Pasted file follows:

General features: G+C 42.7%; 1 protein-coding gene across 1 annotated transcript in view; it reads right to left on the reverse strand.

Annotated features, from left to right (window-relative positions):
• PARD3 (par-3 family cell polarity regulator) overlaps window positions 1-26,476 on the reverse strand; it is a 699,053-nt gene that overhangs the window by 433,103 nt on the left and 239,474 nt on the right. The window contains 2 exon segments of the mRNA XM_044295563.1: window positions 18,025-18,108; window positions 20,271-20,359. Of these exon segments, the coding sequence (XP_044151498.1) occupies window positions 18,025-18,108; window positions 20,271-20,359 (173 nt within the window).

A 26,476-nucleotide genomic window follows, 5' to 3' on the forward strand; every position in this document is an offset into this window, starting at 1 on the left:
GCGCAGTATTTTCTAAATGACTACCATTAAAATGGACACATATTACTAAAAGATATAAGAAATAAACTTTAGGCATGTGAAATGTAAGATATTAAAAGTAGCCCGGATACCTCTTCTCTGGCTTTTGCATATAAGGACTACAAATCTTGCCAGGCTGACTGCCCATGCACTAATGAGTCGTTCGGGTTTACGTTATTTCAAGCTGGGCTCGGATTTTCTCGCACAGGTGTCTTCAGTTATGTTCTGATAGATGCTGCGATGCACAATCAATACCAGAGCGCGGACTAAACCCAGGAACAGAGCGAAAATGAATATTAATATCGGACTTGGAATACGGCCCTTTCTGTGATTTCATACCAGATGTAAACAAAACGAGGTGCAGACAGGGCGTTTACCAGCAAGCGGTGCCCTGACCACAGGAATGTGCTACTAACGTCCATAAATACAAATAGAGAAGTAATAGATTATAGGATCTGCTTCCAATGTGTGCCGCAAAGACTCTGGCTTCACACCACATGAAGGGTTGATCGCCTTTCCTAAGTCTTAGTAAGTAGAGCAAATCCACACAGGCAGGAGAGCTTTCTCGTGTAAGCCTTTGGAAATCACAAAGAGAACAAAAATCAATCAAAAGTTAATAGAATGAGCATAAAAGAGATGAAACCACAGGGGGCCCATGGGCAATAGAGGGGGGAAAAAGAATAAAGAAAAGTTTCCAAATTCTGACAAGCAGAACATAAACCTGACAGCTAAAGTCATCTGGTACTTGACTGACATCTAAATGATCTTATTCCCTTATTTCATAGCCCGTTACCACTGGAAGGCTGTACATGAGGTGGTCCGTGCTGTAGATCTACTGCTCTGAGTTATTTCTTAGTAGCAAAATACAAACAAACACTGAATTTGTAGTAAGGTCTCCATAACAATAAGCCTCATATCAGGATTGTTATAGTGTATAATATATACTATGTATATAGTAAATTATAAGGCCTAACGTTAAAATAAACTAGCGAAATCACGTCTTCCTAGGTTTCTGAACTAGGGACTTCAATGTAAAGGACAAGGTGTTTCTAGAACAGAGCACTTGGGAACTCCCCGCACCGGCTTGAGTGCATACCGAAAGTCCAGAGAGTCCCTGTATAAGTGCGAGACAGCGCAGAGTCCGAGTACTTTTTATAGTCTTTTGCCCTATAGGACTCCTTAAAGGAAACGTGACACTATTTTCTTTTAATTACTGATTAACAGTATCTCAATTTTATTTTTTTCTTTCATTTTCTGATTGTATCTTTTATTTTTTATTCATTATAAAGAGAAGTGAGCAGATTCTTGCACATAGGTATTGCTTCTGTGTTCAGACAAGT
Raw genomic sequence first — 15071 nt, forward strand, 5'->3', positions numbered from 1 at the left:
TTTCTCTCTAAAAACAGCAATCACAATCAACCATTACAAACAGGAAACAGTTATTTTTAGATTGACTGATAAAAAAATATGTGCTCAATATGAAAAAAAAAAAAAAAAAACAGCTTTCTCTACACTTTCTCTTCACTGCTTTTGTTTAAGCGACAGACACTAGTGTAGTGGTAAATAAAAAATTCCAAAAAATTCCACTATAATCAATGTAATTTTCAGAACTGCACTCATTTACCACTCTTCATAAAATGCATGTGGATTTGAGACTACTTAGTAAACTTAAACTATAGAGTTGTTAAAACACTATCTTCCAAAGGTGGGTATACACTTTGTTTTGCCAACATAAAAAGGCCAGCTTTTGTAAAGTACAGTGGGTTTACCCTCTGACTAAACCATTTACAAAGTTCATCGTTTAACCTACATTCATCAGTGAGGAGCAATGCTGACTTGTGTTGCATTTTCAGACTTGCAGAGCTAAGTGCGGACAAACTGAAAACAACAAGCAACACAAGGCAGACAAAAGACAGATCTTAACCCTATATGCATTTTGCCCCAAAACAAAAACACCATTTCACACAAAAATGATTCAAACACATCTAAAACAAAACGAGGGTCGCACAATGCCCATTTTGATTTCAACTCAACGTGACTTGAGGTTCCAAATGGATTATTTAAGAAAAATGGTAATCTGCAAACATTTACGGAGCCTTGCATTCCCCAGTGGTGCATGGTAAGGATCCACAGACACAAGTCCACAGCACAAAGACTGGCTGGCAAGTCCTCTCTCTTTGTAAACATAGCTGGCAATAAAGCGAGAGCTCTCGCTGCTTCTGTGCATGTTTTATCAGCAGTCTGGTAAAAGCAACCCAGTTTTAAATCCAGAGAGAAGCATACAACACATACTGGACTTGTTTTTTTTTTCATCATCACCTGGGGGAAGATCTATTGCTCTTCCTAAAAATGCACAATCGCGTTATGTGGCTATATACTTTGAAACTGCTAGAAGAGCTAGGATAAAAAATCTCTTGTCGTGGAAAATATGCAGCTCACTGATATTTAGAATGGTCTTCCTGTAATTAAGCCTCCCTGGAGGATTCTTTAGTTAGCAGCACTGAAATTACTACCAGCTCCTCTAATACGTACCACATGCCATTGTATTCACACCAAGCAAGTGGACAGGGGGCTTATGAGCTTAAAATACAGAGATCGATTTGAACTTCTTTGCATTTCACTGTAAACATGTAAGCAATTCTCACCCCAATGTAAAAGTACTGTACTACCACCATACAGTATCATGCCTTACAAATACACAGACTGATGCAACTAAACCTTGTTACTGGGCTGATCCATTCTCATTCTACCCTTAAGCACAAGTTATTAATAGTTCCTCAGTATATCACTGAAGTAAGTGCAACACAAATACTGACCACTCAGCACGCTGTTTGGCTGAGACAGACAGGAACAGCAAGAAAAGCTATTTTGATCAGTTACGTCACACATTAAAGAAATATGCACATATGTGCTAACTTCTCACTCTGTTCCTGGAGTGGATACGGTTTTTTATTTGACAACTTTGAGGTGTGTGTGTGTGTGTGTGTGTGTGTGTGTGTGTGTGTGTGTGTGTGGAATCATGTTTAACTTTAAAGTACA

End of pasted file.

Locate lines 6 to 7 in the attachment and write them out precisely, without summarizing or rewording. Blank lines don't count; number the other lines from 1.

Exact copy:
Raw genomic sequence first — 15071 nt, forward strand, 5'->3', positions numbered from 1 at the left:
TTTCTCTCTAAAAACAGCAATCACAATCAACCATTACAAACAGGAAACAGTTATTTTTAGATTGACTGATAAAAAAATATGTGCTCAATATGAAAAAAAAAAAAAAAAAACAGCTTTCTCTACACTTTCTCTTCACTGCTTTTGTTTAAGCGACAGACACTAGTGTAGTGGTAAATAAAAAATTCCAAAAAATTCCACTATAATCAATGTAATTTTCAGAACTGCACTCATTTACCACTCTTCATAAAATGCATGTGGATTTGAGACTACTTAGTAAACTTAAACTATAGAGTTGTTAAAACACTATCTTCCAAAGGTGGGTATACACTTTGTTTTGCCAACATAAAAAGGCCAGCTTTTGTAAAGTACAGTGGGTTTACCCTCTGACTAAACCATTTACAAAGTTCATCGTTTAACCTACATTCATCAGTGAGGAGCAATGCTGACTTGTGTTGCATTTTCAGACTTGCAGAGCTAAGTGCGGACAAACTGAAAACAACAAGCAACACAAGGCAGACAAAAGACAGATCTTAACCCTATATGCATTTTGCCCCAAAACAAAAACACCATTTCACACAAAAATGATTCAAACACATCTAAAACAAAACGAGGGTCGCACAATGCCCATTTTGATTTCAACTCAACGTGACTTGAGGTTCCAAATGGATTATTTAAGAAAAATGGTAATCTGCAAACATTTACGGAGCCTTGCATTCCCCAGTGGTGCATGGTAAGGATCCACAGACACAAGTCCACAGCACAAAGACTGGCTGGCAAGTCCTCTCTCTTTGTAAACATAGCTGGCAATAAAGCGAGAGCTCTCGCTGCTTCTGTGCATGTTTTATCAGCAGTCTGGTAAAAGCAACCCAGTTTTAAATCCAGAGAGAAGCATACAACACATACTGGACTTGTTTTTTTTTTCATCATCACCTGGGGGAAGATCTATTGCTCTTCCTAAAAATGCACAATCGCGTTATGTGGCTATATACTTTGAAACTGCTAGAAGAGCTAGGATAAAAAATCTCTTGTCGTGGAAAATATGCAGCTCACTGATATTTAGAATGGTCTTCCTGTAATTAAGCCTCCCTGGAGGATTCTTTAGTTAGCAGCACTGAAATTACTACCAGCTCCTCTAATACGTACCACATGCCATTGTATTCACACCAAGCAAGTGGACAGGGGGCTTATGAGCTTAAAATACAGAGATCGATTTGAACTTCTTTGCATTTCACTGTAAACATGTAAGCAATTCTCACCCCAATGTAAAAGTACTGTACTACCACCATACAGTATCATGCCTTACAAATACACAGACTGATGCAACTAAACCTTGTTACTGGGCTGATCCATTCTCATTCTACCCTTAAGCACAAGTTATTAATAGTTCCTCAGTATATCACTGAAGTAAGTGCAACACAAATACTGACCACTCAGCACGCTGTTTGGCTGAGACAGACAGGAACAGCAAGAAAAGCTATTTTGATCAGTTACGTCACACATTAAAGAAATATGCACATATGTGCTAACTTCTCACTCTGTTCCTGGAGTGGATACGGTTTTTTATTTGACAACTTTGAGGTGTGTGTGTGTGTGTGTGTGTGTGTGTGTGTGTGTGTGTGTGTGTGGAATCATGTTTAACTTTAAAGTACA